Chapter 10. Models for Matched Pairs
Deyuan Li
School of Management, Fudan University
Feb. 28, 2011
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Outline
•
10.1: Comparing Dependent Proportions;
•
10.2: Conditional Logistic Regression for Binary Matched
Paries;
•
10.3: Marginal Models for Squared Contingency Tables;
•
10.4: Symmetry, Quasi-symmetry and Quasi-independence;
•
10.5: Measure Agreement Between Observers;
•
10.6: Bradley-Terry Models for Paired Preferences.
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In this chapter, we introduce methods for comparing categorical
responses for two samples when each observation in one sample
pairs with an observation in the other.
For easy understanding, we assume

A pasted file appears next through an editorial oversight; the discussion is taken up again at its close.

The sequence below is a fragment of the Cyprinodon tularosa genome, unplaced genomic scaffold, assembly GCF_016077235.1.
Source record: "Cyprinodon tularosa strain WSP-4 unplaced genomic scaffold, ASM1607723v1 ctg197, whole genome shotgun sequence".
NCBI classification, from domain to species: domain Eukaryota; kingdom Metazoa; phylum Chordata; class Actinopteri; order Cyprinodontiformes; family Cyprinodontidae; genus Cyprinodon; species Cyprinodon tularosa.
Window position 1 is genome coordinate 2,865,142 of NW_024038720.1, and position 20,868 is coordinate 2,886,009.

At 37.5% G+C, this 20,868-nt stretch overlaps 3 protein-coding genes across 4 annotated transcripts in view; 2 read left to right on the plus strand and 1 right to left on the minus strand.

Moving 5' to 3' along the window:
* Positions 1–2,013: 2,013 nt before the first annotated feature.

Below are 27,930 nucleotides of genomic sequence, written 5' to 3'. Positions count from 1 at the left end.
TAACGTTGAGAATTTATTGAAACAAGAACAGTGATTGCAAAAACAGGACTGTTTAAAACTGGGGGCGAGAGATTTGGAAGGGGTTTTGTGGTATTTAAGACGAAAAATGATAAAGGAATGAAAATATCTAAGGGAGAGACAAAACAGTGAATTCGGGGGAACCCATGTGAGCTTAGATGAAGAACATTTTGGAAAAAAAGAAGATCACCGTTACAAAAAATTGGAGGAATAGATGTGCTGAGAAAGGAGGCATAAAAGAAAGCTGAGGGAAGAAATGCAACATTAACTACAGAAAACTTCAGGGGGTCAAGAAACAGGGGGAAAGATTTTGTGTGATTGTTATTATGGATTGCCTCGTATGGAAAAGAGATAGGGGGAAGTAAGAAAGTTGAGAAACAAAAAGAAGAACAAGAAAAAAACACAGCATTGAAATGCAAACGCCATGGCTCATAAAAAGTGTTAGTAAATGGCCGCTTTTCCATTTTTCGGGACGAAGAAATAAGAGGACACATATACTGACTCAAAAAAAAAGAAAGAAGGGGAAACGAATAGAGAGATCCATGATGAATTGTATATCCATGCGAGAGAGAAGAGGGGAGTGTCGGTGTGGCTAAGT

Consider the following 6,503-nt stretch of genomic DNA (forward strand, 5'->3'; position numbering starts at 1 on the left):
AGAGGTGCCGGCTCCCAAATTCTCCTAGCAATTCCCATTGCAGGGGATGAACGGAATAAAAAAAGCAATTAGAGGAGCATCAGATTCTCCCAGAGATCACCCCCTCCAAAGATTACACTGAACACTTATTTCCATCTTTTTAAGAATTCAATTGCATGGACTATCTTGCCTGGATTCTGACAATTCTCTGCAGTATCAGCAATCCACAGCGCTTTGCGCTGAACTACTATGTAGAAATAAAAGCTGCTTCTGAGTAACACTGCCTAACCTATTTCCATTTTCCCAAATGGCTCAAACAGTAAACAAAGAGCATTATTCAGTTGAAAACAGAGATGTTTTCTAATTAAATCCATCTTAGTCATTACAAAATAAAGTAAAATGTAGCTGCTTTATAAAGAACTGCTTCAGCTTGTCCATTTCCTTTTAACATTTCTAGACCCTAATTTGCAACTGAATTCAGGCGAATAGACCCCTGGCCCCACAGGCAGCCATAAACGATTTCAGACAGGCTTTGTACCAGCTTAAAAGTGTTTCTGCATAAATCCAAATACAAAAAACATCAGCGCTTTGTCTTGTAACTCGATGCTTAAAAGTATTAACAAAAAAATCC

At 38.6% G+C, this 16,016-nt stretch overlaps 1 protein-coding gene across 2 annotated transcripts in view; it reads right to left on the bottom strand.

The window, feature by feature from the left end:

n
independent
subjects and let
Y
i
=(
Y
i
1
,
Y
i
2
, ...,
Y
it
i
)
is the observation of subject
i
at di±erent time.
In statistics,
{
Y
1
,
Y
2
, ...,
Y
n
}
are called
longitudinal data
(
±
±
±
±
); in econometrics it is called
panel data
(
±
±
±
±
).
For ²xed
i
,
Y
i
is a time series; for ²xed time
j
,
{
Y
1
j
,
Y
2
j
, ...,
Y
nj
}
is
a sequence of independent random variables.
If
t
i
=2fora
l
l
i
,
{
Y
1
,
Y
2
, ...,
Y
n
}
is called
matched-pairs data
(
±
±
±
±
). Note that the two samples
{
Y
11
,
Y
21
, ...,
Y
n
1
}
and
{
Y
12
,
Y
22
, ...,
Y
n
2
}
are
not independent
.
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Table 10.1 illustrates matched-pairs data.
TABLE 10.1
Rating of Performance of Prime Minister
Second Survey
First
Survey
Approve
Disapprove
Total
Approve
794
150
944
Disapprove
86
570
656
Total
880
720
1600
For a poll of a random sample of 1600 voting-age British citizens,
944 indicated approval of the Prime Minister’s performance in
oﬃce. Six months later, of these same 1600 people, 880 indicated
approval.
For matched pairs with a categorical response, a two-way
contingency table with the same row and column categories
summarizes the data. The table is
square
.
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